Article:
At a glance
Invasive, prolific, hardy – weeds are the bane of any gardener’s life.
So imagine the headache they cause in a garden 12,000 times bigger than the classic Kiwi quarter-acre section.
It’s a headache that technology entrepreneur Don Sandbrook was only too aware of having dealt for years with corporate vegetable growers in California, whose average plot size runs to around 3,000 acres.
A serial inventor, Sandbrook developed and commercialised technology three decades ago called the SeedSpider, which vegetable growers in 20 countries now use to help them accurately measure and distribute the tiny seeds for crops like lettuce and baby carrots.
California, where 60% of the US’ vegetables are grown, is a particularly large market for the SeedSpider – and it was contact with that market that sowed the seed in Sandbrook’s mind for a particularly ambitious agritech idea: a fully autonomous robotic weeder.
A prickly problem
The concept caught the attention of entrepreneur Rob Baan who alongside investor Malcolm Bailey joined Sandbrook almost four years ago as business partners in Greentech Robotics. The business continues to sell established technology, such as the SeedSpider, as it develops what will be known as the WeedSpider.
“Don told me ‘I’ve been talking to the growers who use our equipment in California and their number-one issue is a scarcity of labour and increasing labour costs’,” Baan recalls.
There are about 1.65 million acres of vegetables grown in California's Salinas Valley, and for around 65,000 people, predominantly migrant workers from Mexico, their main job is to hoe the weeds between the rows of vegetables – a tough job, particularly under the Californian sun.
“Don said, ‘Developing an autonomous weeder – that’s what those growers need’.”
With the agricultural sector struggling globally to attract staff into manual work, smart minds around the world are investigating the weeding problem, says Baan.
Some businesses already have weed-extraction technology on the market, he says, but their products only extract around 55% of the problem plants. It’s that additional 45% that the Palmerston North-based business also has set its sights on – but those weeds are particularly tricky to remove autonomously because they grow right up close to the crops.
“To develop a product that will actually take over that task from a human is an incredible challenge. We’re trying to develop a machine that will identify every plant, and decide which plants need to stay and which will be extinguished. To develop technology to do that effectively, and at speed, is a bit like a new space race, but on land.”
Greentech Robotics’ solution combines camera and LIDAR technology, as well bespoke software. As the inventor behind the flight-tracking system SpiderTracks and parking management solutions firm Frog Parking, Sandbrook has a track record of developing internationally acclaimed technology ventures that marry smarts, hardware and software.
“Ultimately, we employ Kiwis who are just as tech-savvy as those found anywhere else, and Don has been incredibly good at building a team of engineers who work really well together,” says Baan. “We don’t want to be also-rans; we aren’t really wired like that.”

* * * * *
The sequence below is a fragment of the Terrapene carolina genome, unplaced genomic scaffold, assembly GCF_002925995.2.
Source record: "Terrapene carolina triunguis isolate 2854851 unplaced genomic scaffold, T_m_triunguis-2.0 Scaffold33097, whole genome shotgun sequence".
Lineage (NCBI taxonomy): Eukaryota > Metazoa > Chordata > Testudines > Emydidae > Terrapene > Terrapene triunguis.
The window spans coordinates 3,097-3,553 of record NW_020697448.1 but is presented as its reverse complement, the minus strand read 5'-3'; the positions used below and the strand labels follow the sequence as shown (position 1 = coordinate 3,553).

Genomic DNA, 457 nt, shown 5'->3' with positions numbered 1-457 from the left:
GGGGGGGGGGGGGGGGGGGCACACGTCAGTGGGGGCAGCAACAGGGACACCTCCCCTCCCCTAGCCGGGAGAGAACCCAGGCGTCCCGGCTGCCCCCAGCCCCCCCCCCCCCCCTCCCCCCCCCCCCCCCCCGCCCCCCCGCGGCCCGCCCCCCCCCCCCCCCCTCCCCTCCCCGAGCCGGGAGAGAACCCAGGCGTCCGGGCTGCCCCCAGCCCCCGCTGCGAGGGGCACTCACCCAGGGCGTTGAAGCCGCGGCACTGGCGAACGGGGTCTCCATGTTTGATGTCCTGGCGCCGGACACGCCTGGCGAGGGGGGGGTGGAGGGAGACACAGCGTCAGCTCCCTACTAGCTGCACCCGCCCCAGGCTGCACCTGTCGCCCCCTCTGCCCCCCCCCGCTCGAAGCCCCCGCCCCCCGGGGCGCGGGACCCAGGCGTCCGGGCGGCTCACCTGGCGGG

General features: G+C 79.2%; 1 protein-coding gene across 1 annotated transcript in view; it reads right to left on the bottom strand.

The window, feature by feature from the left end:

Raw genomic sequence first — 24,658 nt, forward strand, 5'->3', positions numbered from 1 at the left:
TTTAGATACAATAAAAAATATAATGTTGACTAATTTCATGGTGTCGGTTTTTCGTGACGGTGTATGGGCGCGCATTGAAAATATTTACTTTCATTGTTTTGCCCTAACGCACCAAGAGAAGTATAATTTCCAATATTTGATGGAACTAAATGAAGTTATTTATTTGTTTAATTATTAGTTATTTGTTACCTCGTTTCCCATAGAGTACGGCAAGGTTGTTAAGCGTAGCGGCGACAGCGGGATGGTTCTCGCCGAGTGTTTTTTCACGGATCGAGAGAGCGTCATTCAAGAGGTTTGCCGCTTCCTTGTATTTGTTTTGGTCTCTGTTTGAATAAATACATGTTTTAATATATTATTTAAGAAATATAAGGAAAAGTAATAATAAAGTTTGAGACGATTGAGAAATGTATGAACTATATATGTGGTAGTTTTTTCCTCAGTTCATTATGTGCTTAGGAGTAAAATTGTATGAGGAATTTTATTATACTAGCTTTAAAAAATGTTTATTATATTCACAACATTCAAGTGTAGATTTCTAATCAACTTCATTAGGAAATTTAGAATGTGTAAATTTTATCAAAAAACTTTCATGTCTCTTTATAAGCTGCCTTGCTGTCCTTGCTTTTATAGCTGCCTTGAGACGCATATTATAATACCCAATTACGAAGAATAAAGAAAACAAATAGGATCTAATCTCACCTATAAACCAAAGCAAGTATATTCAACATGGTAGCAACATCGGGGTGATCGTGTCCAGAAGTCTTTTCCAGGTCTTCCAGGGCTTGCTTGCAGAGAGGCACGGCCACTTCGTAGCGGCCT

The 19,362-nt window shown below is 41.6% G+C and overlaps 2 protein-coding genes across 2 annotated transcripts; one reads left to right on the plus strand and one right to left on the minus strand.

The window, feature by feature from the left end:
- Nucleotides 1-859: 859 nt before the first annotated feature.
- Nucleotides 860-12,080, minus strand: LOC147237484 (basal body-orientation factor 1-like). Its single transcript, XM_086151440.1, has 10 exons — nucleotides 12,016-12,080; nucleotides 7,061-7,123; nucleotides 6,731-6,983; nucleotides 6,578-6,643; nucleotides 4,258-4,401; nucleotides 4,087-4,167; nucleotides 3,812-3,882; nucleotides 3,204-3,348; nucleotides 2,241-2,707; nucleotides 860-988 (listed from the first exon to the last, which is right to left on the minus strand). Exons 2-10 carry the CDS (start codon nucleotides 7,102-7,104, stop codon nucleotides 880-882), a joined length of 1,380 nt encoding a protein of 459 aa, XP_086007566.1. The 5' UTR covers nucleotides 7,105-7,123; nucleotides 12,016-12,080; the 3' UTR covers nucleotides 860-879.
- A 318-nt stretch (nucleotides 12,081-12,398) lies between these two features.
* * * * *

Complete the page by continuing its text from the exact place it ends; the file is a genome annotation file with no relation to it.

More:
Another innovative aspect of the project is that the business plans to sell the WeedSpider technology as a service – requiring no capital outlay for growers, and providing the Kiwi business with a source of recurring overseas revenue.
Due to the scale of the opportunity, the technology has worldwide application, but it’s initially being developed specifically for vegetable growers in California. Californian weeds – and soil and climatic conditions – are different from those in NZ, so eventually the technology needs to be trialled in the US fields to gather the data necessary to finetune the WeedSpider’s machine learning software.
Greentech Robotics had planned three US trips this year so its engineers could gather field data, but this hasn’t been possible due to COVID-19. The business has accessed Callaghan Innovation R&D co-funding in the form of a Project Grant together with several Student Experience Grants, and Shane Dooley, Callaghan Innovation Business Innovation Advisor, notes that the business provides “an excellent environment for students to thrive and learn in”. Recently accessing a Callaghan Innovation R&D Loan, says Baan, has also been crucial in supporting Greentech Robotics through the pandemic.
“There’s a lot of data we haven’t been able to gather yet, which is going to hold us up, but we’ve been concentrating on other areas of R&D. It [the pandemic disruption] teaches you to be nimble and flexible,” he says. “The situation would have been much harder without Callaghan Innovation support. That assistance has been invaluable.”
Dooley says the scale of the market for the technology and the acuteness of the problem means Greentech Robotics is chasing an exciting opportunity.
“That level of export insight for an early-stage NZ-based agritech company is rare; we regularly see tech developed for a problem in NZ then its developers will look overseas for a market. In this scenario, there’s hardly a NZ market, but the business is using its innovation skills to solve a global problem it knows well.”
COVID-19 permitting, Greentech Robotics hopes to have the weeding machines working on the ground in California at the end of 2021. Once established there, the plan is to pursue the second and third-largest vegetable growing areas in the US – Arizona and Florida – before targeting Europe.
But that’s just the beginning.
“The automation of manual functions and collection of valuable data in the horticulture and agriculture sectors is going to be a huge industry and we want to be at the forefront of this,” says Baan. “The sector is ready for businesses like ours to make a massive difference to productivity and yields.”
Updated: 10 November 2020